Dictionary of Wisconsin History
Search Results for: Keyword: 'fugitive slave law'
Term: Glover, Joshua
Portrait of Joshua Glover, undated WHI-6270
fugitive slave; after escaping from his owner in Missouri in May of 1852, Glover made his way to Wisconsin where he found work in Racine. There, on March 11, 1854, he was tracked down by agents of his owner, physically subdued, and arrested under the federal Fugitive Slave Law (q.v.). His captors brought him to Milwaukee, which had a stronger jail and a weaker abolitionist community than Racine. About 100 Racine anti-slavery activists took the next steamer to Milwaukee, however, where they joined forces with abolitionists led by Sherman Booth (q.v.). About 6:00 p.m. on March 12, 1854, the demonstrators smashed the doors of the jail, liberated Glover, and carried him to sympathetic friends in Waukesha. They later secretly brought him to Racine, where he boarded a boat for Canada. The Glover incident fueled anti-slavery sentiment in Wisconsin, and the prosecution of Booth ultimately led to the rejection of the federal Fugitive Slave Law by the Wisconsin Supreme Court.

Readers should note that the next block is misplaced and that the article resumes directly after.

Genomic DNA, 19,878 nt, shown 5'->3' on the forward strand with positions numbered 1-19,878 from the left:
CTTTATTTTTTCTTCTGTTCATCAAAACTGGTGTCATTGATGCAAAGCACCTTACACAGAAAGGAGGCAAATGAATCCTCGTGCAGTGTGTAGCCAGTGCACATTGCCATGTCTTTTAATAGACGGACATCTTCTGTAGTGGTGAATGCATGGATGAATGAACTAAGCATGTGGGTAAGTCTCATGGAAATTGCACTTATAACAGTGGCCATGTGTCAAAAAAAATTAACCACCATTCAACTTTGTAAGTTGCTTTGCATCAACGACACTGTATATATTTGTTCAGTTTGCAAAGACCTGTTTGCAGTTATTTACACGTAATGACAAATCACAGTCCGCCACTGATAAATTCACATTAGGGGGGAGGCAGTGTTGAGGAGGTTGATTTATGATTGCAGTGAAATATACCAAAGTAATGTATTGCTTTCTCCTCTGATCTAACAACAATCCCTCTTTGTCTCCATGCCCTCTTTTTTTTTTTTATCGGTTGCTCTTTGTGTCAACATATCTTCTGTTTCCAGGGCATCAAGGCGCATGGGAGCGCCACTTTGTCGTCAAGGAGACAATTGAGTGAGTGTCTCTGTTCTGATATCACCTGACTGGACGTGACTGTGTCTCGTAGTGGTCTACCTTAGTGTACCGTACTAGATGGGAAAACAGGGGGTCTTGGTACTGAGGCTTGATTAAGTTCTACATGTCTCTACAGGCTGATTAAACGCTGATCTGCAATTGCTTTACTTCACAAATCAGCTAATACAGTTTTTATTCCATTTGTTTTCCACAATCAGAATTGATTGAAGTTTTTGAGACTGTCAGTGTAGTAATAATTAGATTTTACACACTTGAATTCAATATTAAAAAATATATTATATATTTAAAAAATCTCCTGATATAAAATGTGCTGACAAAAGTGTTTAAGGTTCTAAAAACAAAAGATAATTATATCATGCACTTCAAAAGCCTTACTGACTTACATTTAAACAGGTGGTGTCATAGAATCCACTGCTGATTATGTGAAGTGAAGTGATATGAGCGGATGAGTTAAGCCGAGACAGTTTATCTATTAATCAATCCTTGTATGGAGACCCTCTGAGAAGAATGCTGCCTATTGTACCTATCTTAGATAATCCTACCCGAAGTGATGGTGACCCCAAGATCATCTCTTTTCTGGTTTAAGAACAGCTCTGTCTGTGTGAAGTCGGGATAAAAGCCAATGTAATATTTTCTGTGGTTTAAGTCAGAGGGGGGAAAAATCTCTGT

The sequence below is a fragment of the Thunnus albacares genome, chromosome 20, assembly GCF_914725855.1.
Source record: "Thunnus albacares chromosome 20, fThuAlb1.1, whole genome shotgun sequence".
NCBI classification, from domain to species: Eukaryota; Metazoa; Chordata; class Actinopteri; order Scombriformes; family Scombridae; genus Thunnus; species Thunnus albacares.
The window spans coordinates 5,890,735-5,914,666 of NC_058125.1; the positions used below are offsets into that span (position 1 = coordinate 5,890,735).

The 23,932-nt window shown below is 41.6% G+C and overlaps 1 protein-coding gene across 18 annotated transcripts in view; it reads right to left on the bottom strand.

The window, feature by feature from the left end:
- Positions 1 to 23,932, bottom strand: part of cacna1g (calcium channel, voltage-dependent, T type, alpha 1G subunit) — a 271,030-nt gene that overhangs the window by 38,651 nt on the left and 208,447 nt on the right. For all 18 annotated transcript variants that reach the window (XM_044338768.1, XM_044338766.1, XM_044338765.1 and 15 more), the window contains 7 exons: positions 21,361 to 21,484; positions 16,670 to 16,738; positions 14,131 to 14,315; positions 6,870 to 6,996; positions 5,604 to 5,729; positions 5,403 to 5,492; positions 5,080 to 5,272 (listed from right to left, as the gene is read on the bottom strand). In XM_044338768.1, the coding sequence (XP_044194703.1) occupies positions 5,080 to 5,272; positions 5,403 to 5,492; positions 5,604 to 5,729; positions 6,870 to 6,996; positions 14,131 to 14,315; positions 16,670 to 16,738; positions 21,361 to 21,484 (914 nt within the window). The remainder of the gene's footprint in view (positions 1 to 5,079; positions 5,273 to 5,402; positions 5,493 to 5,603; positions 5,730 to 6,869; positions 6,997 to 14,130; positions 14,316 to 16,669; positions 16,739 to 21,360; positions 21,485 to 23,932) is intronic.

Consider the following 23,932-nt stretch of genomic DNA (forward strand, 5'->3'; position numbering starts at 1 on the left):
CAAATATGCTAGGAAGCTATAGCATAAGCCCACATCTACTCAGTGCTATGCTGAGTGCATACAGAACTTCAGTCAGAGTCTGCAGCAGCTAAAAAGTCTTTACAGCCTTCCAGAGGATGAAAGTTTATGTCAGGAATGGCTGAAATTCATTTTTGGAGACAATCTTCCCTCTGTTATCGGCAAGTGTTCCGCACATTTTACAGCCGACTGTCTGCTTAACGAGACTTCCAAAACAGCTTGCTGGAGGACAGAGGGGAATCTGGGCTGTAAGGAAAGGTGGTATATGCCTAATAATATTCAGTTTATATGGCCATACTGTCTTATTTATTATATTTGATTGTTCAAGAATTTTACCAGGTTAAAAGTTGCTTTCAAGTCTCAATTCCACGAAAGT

View the only book-length biography of Glover. View more information elsewhere at wisconsinhistory.org.
[Source: Clark, James I. Wisconsin defies the fugitive slave law: the case of Sherman M. Booth. (Madison: State Historical Society of Wisconsin, 1955). See also related resources at Turning Points in Wis. History (www.wisconsinhistory.org/turningpoints/)
17 records found
Booth, Sherman Miller 1812 - 1904
Cole, Orsamus 1819 - 1903
Crawford, Samuel 1820 - 1861
Dixon, Luther Swift 1825 - 1891
Doolittle, James Rood 1815 - 1897
Finch, Asahel Jr. 1809 - 1883
Fugitive Slave Act
Howe, Timothy Otis 1816 - 1883
Miller, Andrew Galbraith 1801 - 1874
Paine, Byron 1827 - 1871
Paine, Col. Halbert E. (1826-1905)
Ryan, Edward George 1810 - 1880
Sinking of the Lady Elgin (Historic Marker Erected
Smith, Abram Daniel 1811 - 1865
timeline of Wisconsin history, 1836-1899
Whiton, Edward Vernon 1805 - 1859